|Year : 2014 | Volume
| Issue : 1 | Page : 53-57
Study of oxidative stress in different clinical severities of acne vulgaris
Yehia F El Garem1, Rana AM Ahmed1, Magdy A Ragab1, Abla A AbouZeid2
1 Department of Dermatology, Venereology and Andrology, Faculty of Medicine, University of Alexandria, Alexandria, Egypt
2 Department ofClinical and Chemical Pathology, Faculty of Medicine, University of Alexandria, Alexandria, Egypt
|Date of Submission||17-Feb-2014|
|Date of Acceptance||09-Apr-2014|
|Date of Web Publication||24-Jul-2014|
Magdy A Ragab
MD, Department of Dermatology, Venereology and Andrology, Faculty of Medicine, University of Alexandria, 21599 Alexandria
Source of Support: None, Conflict of Interest: None
Acne vulgaris is a multifactorial disease, but recent studies have focused on the role of oxygen free radicals and antioxidant enzymes. Malondialdehyde (MDA) is the end product of lipid peroxidation and is a good marker of free radical-mediated damage and oxidative stress. Superoxide dismutase (SOD) represents the major cellular defense against superoxide anions.
The objective of this study was to study the role of oxidative stress in acne vulgaris and to detect a possible link with the different clinical severities.
Patients and methods
Fifty patients with acne vulgaris and 20 healthy controls were included in this study. The severity of the disease was assessed using the Global Acne Grading System. The levels of SOD in erythrocytes and MDA in plasma were measured using a spectrophotometer.
Although higher SOD levels and mean values were present in patients, there was no statistically significant difference compared with the controls. MDA levels showed a significant difference between patients and controls (P < 0.05), with MDA being higher in patients, indicating a condition of oxidative stress that had resulted from a high level of lipid peroxidation in acne patients. Comparison of SOD levels in patients showed that patients with severe acne had the lowest levels in comparison with patients with mild and moderate acne (P < 0.001). SOD levels were the highest in patients with mild acne. In terms of MDA levels, patients with severe acne showed the highest plasma MDA levels compared with those with mild and moderate (P < 0.05) acne, suggesting an increase in reactive oxygen species production overwhelming the antioxidant capacity. The lowest MDA levels were observed in mild acne.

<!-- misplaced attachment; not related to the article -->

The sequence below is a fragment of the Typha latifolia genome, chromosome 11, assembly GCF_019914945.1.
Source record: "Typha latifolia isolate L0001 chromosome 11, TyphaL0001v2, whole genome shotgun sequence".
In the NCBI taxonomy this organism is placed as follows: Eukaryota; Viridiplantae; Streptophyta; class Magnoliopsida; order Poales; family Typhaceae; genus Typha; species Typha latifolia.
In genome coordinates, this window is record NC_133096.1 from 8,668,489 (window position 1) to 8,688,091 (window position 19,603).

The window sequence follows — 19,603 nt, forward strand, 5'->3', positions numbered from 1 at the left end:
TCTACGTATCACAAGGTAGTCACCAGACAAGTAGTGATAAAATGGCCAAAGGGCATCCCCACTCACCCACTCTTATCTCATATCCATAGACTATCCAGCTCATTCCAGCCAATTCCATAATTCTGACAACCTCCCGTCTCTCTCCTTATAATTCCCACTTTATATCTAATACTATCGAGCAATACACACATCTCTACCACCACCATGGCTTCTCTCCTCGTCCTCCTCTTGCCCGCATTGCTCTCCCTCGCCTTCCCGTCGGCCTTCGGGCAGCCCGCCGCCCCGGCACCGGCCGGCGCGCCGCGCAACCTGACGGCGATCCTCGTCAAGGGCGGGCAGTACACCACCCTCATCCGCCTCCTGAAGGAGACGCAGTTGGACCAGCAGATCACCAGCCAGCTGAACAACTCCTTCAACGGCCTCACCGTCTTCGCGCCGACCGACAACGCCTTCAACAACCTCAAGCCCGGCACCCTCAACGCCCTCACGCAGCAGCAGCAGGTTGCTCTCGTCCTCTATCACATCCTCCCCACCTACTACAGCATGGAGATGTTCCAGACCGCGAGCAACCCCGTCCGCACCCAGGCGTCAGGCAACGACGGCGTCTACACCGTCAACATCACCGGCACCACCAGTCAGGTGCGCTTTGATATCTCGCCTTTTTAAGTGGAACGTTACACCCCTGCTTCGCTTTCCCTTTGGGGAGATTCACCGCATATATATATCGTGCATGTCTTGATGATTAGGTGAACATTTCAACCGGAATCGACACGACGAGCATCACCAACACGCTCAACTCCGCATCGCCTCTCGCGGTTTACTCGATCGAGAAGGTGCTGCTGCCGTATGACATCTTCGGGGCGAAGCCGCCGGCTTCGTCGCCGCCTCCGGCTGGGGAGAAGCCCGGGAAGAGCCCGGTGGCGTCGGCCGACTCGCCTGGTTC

Oxidative stress may play a role in the etiopathogenesis of acne and⁄or the progression of the disease. Coadministration of antioxidant drugs with various lines of treatment of acne might be helpful, especially for those with inflammatory lesions.
Keywords: Acne, malondialdehyde, oxidative stress, superoxide dismutase
|How to cite this article:|
El Garem YF, Ahmed RA, Ragab MA, AbouZeid AA. Study of oxidative stress in different clinical severities of acne vulgaris. Egypt J Dermatol Venerol 2014;34:53-7
|How to cite this URL:|
El Garem YF, Ahmed RA, Ragab MA, AbouZeid AA. Study of oxidative stress in different clinical severities of acne vulgaris. Egypt J Dermatol Venerol [serial online] 2014 [cited 2020 Apr 6];34:53-7. Available from: http://www.ejdv.eg.net/text.asp?2014/34/1/53/137313
| Introduction|| |
Acne vulgaris is a common skin disease affecting more than 85% of adolescents and often continuing into adulthood . Acne comprises lesions of various morphology, from comedones, papules, and pustules to nodules and cysts . The pathogenesis of acne vulgaris is multifactorial and involves four main pathways. These include excess sebum production, abnormal keratinization of the follicles, propionobacterium acnes colonization, and inflammation of the follicle and surrounding dermis .
Recent studies on the etiopathogenesis of acne vulgaris have focused on the role of oxygen free radicals and antioxidant enzymes ,,. Inadequate antioxidant protection and⁄or excess reactive oxygen species (ROS) production creates a condition known as oxidative stress, which contributes toward the development of cutaneous inflammatory diseases ,,. It has been reported that oxygen free radicals, which are generated by the neutrophils on the follicular wall to kill microorganisms, may cause cell damage at the site of inflammation ,,,1,. Sebum composition is altered in acne and ROS produced by neutrophils are involved in the irritation and destruction of the follicular wall that is responsible for the inflammatory progression of acne . Superoxide dismutase (SOD) is a group of metalloenzymes that scavenges superoxide radicals and reduces their toxicity. It is an antioxidant that dismutates the O 2 - anion to form O 2 and H 2 O 2 . Malondialdehyde (MDA) is the end product of lipid peroxidation. If antioxidant enzymes become incapable of dealing with the oxidative damage, oxygen free radicals initiate lipid peroxidation in cell and organelle membranes ,,. MDA is a good marker of free radical-mediated damage and oxidative stress ,.
The aim of this work was to study the role of oxidative stress in different clinical severities of acne vulgaris.
Fifty patients with acne vulgaris and 20 healthy controls were included in this study. Patients were selected randomly from the dermatology outpatient clinic at Alexandria University Hospital. Controls were age-matched and sex-matched healthy volunteers. A written informed consent was obtained from all cases. The Faculty of Medicine Ethical Committee approved the study.